There were so many days that I wanted to throw in the towel but I am a mother.
And mothers walk alongside their children.
Nudging, encouraging, lifting.
Until their children discover the confidence to fly on their own.
“And yes it makes me crazy to think that my kids can go days-or maybe weeks-without me. If I’m not needed, if I’m not busy, if I’m not an overstretched, overwhelmed, underslept, (…) mother . . . What exactly am I?”
I snapped a photo of this quote from Kristin Hannah’s book Fly Away as I thought, “I don’t want to be her.”
I don’t want to be that person so consumed with her kids that she has no sense of self, otherwise.
And then I thought,
Who am I?
What defines me?
What do I want to define me?
The truth is, they are my muse.
And I have learned more about myself in the role of “mother” than I could have ever hoped to have learned in a lifetime.
I thought I knew the depth of Love’s Well once I met Emmett.
But I soon learned it ran much deeper upon the birth of our first daughter, Aurora.
I thought there could be no love greater than that of our first child,
Until I had my second, then third, then fourth.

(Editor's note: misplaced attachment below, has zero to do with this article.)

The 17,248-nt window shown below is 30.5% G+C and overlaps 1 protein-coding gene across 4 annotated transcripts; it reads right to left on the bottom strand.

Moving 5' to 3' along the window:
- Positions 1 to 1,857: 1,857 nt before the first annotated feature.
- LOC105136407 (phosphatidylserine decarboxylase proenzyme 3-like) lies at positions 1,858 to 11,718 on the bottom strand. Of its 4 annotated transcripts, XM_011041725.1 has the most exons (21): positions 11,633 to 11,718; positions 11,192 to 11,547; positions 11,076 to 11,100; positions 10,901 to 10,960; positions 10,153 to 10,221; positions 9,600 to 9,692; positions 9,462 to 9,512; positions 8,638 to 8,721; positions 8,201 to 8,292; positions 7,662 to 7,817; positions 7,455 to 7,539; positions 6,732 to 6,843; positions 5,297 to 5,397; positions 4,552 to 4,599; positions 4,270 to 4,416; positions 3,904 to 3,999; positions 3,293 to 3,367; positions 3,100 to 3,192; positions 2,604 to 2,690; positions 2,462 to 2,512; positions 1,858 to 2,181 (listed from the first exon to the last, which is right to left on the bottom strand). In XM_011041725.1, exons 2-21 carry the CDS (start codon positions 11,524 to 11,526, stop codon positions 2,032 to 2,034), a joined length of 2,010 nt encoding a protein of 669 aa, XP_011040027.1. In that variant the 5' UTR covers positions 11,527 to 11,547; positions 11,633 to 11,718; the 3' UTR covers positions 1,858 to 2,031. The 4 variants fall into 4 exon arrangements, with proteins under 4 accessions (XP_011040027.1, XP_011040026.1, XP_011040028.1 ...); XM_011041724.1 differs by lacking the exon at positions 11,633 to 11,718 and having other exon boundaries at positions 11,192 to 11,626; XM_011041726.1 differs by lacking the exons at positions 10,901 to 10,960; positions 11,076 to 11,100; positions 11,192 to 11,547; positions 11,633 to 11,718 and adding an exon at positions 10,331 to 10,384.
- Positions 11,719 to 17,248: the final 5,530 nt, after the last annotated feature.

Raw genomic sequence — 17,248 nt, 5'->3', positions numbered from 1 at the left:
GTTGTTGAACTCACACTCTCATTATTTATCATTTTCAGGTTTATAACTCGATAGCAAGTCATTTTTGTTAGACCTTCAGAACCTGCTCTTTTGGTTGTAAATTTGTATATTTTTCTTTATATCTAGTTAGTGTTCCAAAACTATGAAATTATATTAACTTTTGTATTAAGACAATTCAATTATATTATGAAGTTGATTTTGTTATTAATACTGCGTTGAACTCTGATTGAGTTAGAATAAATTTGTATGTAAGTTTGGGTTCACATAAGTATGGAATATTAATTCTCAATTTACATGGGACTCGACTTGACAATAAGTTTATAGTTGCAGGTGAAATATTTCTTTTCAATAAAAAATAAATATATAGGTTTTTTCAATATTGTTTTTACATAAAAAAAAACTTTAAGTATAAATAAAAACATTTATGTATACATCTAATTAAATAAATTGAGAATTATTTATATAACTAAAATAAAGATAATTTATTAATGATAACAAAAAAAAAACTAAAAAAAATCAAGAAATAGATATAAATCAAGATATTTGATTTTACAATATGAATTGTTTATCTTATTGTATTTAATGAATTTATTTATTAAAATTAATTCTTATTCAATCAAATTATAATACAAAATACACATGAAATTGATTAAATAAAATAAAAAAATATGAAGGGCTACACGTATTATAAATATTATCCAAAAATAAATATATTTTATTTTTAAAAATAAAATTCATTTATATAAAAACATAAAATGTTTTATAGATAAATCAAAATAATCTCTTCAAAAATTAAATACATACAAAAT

My children have humbled me, sometimes out of sheer necessity.
Because of them, I will always fight over flight.
I don’t have all of the answers but I do have a greater will than myself to live.
Her name was Linda Houghten but I called her “Linda Hoe” because I hated her with a passion.
My mom was inherently a saver. As a child, we lived on bare minimums so that my mom could put enough away for a better future. She was the CEO of a software company- a black sheep in a male-dominated industry. She was inspirational. A badass. When business was struggling, she and my step-dad went without paychecks to keep the company afloat but her savings stayed put.
Her scrimping paid off- the business became extremely successful and so was she- a sought-after keynote speaker across the country. So, when she finally had saved enough to redecorate our 80K house, she hired the best.
Enter Linda Houghten.
The woman who wanted to change everything.
Generally, I’m not a vindictive or hateful person. I think carrying hate is more exhausting for the bearer than the target. But if I were to see Linda in person right now, I can’t say I’d give her a hug.
And it’s all because she made our house more beautiful.
My mom’s bedroom looked like a hotel room, so did our living room.
Patterns, slip-covers, window-treatments- the whole works.
I hated it all because it was change.
I’m the kid that cried when our area code changed from 804 to 757. I’m the kid that used to tape plastic containers over the ant hills when it rained because I couldn’t bear to witness their hard word ruined in a flash.
Consistency felt safe. Change felt terrifying.
So when it came to my piano bench? I stood my ground.
She wanted to cover it with a floral material.
My mom could see the hair rising on my back and knew when to fold.
No, the piano that my father had gifted me would not be touched.
Victory was mine.
I’d lost the rest of the house, but I’d won what deeply mattered to me: